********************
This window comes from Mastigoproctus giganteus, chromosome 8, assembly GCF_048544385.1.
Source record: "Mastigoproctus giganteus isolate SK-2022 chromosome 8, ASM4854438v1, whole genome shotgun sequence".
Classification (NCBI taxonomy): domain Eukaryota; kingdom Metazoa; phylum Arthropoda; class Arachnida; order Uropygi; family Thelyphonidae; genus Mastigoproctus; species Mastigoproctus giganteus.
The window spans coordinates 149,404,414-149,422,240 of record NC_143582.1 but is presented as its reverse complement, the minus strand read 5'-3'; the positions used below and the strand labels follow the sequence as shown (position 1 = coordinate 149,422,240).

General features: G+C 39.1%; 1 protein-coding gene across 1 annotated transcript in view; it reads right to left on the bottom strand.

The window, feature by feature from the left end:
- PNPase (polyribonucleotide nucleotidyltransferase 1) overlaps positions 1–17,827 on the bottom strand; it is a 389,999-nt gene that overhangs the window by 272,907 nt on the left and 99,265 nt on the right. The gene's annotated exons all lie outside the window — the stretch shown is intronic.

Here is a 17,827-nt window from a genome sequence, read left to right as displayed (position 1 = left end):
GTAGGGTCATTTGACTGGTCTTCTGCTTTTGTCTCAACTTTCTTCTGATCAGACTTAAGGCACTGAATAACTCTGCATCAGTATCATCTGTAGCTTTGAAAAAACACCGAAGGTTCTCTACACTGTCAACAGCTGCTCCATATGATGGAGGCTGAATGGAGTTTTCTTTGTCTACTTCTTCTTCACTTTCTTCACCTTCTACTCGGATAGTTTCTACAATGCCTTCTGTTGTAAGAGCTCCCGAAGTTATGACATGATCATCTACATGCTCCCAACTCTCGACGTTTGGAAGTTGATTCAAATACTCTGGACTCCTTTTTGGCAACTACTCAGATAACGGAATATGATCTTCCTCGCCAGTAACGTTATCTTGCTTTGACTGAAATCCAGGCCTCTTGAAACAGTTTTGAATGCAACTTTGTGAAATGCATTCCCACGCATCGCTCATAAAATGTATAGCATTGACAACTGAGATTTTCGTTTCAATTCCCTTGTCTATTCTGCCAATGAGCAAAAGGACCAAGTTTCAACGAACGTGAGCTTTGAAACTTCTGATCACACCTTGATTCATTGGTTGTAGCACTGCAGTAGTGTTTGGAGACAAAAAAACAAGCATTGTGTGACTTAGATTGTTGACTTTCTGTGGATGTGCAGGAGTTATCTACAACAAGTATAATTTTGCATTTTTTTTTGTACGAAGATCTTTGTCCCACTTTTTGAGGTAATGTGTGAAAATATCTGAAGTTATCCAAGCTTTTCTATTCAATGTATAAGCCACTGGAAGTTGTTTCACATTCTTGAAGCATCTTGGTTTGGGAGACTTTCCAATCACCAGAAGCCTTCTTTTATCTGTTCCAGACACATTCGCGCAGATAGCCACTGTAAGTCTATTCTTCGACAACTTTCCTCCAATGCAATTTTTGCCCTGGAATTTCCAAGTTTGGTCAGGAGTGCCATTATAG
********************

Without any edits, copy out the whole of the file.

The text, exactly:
This window comes from Mastigoproctus giganteus, chromosome 8, assembly GCF_048544385.1.
Source record: "Mastigoproctus giganteus isolate SK-2022 chromosome 8, ASM4854438v1, whole genome shotgun sequence".
Classification (NCBI taxonomy): domain Eukaryota; kingdom Metazoa; phylum Arthropoda; class Arachnida; order Uropygi; family Thelyphonidae; genus Mastigoproctus; species Mastigoproctus giganteus.
The window spans coordinates 149,404,414-149,422,240 of record NC_143582.1 but is presented as its reverse complement, the minus strand read 5'-3'; the positions used below and the strand labels follow the sequence as shown (position 1 = coordinate 149,422,240).

General features: G+C 39.1%; 1 protein-coding gene across 1 annotated transcript in view; it reads right to left on the bottom strand.

The window, feature by feature from the left end:
- PNPase (polyribonucleotide nucleotidyltransferase 1) overlaps positions 1–17,827 on the bottom strand; it is a 389,999-nt gene that overhangs the window by 272,907 nt on the left and 99,265 nt on the right. The gene's annotated exons all lie outside the window — the stretch shown is intronic.

Here is a 17,827-nt window from a genome sequence, read left to right as displayed (position 1 = left end):
GTAGGGTCATTTGACTGGTCTTCTGCTTTTGTCTCAACTTTCTTCTGATCAGACTTAAGGCACTGAATAACTCTGCATCAGTATCATCTGTAGCTTTGAAAAAACACCGAAGGTTCTCTACACTGTCAACAGCTGCTCCATATGATGGAGGCTGAATGGAGTTTTCTTTGTCTACTTCTTCTTCACTTTCTTCACCTTCTACTCGGATAGTTTCTACAATGCCTTCTGTTGTAAGAGCTCCCGAAGTTATGACATGATCATCTACATGCTCCCAACTCTCGACGTTTGGAAGTTGATTCAAATACTCTGGACTCCTTTTTGGCAACTACTCAGATAACGGAATATGATCTTCCTCGCCAGTAACGTTATCTTGCTTTGACTGAAATCCAGGCCTCTTGAAACAGTTTTGAATGCAACTTTGTGAAATGCATTCCCACGCATCGCTCATAAAATGTATAGCATTGACAACTGAGATTTTCGTTTCAATTCCCTTGTCTATTCTGCCAATGAGCAAAAGGACCAAGTTTCAACGAACGTGAGCTTTGAAACTTCTGATCACACCTTGATTCATTGGTTGTAGCACTGCAGTAGTGTTTGGAGACAAAAAAACAAGCATTGTGTGACTTAGATTGTTGACTTTCTGTGGATGTGCAGGAGTTATCTACAACAAGTATAATTTTGCATTTTTTTTTGTACGAAGATCTTTGTCCCACTTTTTGAGGTAATGTGTGAAAATATCTGAAGTTATCCAAGCTTTTCTATTCAATGTATAAGCCACTGGAAGTTGTTTCACATTCTTGAAGCATCTTGGTTTGGGAGACTTTCCAATCACCAGAAGCCTTCTTTTATCTGTTCCAGACACATTCGCGCAGATAGCCACTGTAAGTCTATTCTTCGACAACTTTCCTCCAATGCAATTTTTGCCCTGGAATTTCCAAGTTTGGTCAGGAGTGCCATTATAG